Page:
Saturday’s visit to Northern Ireland was a day of two parts. After flying in from Stansted, we rented a car and drove along snowy roads, making our way into central Belfast to visit St. Anne’s Cathedral. Jeff had heard that the labyrinth in the cathedral might be worth seeing, so we made the trip with that being our prime objective — and we weren’t disappointed. St. Anne’s is a beautiful young cathedral which has some stunning features and thoughtfully curated treasures, artefacts, and exhibits as well as a lovely labyrinth.
The cathedral cross stands at the rear of the building, perfectly situated to reflect the stain glass windows behind it, weaving a relationship between the ever-changing light and the symbol of Christianity.
Near the front of the cathedral is a lovely chapel that is open to the public for prayer. Above the entrance to the Chapel of the Holy Spirit is a wonderful mosaic of St. Patrick, and the domed ceiling of the chapel features a gold mosaic showing the four seraphim, each holding its personal symbol.
As a needleworker, I was moved deeply by the attention to textile arts, from the stunning rows of tapestry kneeling cushions to a prominent display of historic handworked Irish linen. It was proudly pointed out to me that some of what was on display was far older than the cathedral itself, which dates only to the beginning of the last century.
And the labyrinth? Yes! The main labyrinth (there are actually three in alignment to underscore the symbolic placement at each of the entrances to the cathedral) is simple, unique, and perfectly situated to lead the worshiper from the outside world (with its analogy to sin) through the meandering path and directly onto the aisle leading toward the sanctuary and high altar. A bit of research into early texts about the cathedral show that this was very intentional, pre-dating much of the twentieth century labyrinth references with which most of us are already familiar.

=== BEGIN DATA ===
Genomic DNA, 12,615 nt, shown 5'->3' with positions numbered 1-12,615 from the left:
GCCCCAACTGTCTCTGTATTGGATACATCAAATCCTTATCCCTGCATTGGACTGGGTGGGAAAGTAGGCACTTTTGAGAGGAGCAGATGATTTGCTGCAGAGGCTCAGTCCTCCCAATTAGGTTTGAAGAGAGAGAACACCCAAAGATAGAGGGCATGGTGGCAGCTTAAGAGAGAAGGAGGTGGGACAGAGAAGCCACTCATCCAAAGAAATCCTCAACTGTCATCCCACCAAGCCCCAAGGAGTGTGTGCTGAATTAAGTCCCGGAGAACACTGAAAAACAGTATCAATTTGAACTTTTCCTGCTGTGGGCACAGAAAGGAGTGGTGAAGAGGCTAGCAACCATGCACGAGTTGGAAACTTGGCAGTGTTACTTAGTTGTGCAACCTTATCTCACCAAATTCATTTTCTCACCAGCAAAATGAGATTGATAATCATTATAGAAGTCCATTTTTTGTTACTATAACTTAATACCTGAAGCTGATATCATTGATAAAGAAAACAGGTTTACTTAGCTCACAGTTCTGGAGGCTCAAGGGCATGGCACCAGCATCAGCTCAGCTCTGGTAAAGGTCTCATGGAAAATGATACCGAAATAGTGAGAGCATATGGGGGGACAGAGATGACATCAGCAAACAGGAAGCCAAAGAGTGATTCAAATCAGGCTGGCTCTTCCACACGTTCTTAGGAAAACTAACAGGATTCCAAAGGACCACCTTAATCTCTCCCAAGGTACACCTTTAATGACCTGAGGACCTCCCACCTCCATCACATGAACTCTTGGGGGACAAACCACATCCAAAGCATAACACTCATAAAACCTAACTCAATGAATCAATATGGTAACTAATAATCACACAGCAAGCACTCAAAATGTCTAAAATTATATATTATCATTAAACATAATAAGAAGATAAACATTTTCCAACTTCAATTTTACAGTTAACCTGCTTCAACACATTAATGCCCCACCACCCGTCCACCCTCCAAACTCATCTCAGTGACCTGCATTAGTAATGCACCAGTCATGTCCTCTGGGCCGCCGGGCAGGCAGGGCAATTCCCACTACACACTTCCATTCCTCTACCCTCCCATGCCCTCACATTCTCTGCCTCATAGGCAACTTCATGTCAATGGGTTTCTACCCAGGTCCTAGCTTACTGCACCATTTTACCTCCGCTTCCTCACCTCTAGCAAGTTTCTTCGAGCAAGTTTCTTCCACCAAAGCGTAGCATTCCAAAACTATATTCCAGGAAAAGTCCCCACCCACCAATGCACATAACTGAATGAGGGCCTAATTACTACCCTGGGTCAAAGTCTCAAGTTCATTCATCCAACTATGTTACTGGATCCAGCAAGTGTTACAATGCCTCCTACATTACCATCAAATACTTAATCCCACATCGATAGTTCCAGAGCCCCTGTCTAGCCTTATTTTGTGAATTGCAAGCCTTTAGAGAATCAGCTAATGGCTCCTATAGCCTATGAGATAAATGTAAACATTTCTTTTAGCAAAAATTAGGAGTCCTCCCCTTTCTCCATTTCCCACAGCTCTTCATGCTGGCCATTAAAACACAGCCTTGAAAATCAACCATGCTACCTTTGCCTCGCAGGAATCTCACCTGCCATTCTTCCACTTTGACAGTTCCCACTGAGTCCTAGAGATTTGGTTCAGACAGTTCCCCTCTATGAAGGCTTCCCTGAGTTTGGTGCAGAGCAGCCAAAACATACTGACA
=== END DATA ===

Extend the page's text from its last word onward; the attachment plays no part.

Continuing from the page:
Interestingly, there are two smaller labyrinths flanking the central one, each positioned in front of the side aisle doors, each leading the walker into the aisle, providing the same imagery as the larger one. This is something we’ve not seen before. What really excited us was the value which the Dean and his staff clearly place on the labyrinth; it is accurately described in the official guide as well as the audio tour, and the archivist was very helpful in forwarding his notes and materials to us when we inquired about it. Too often, modern staff members are not briefed about labyrinth history or the reasons for labyrinths being included in sacred buildings.
On the floor in front of the West Door, the main door into the Cathedral, is a labyrinth of black and white marble tiles Follow the white tiles, the path of virtue, and the they will lead to the Altar, But follow the black tiles, the route of sin, and go nowhere.
(Cathedral Guide, page 15)
It was healing for me to visit this oasis of calm — it would be welcome in any city, but I have old stories of chaos and violence in Belfast still circling in my mind, so even though all the old conflicts might not be fully resolved, it feels important to have new imagery and personal memories to take forward.
Saying goodbye to Belfast, we drove north to the Giant’s Causeway…. and that is a story for another day. Stay tuned!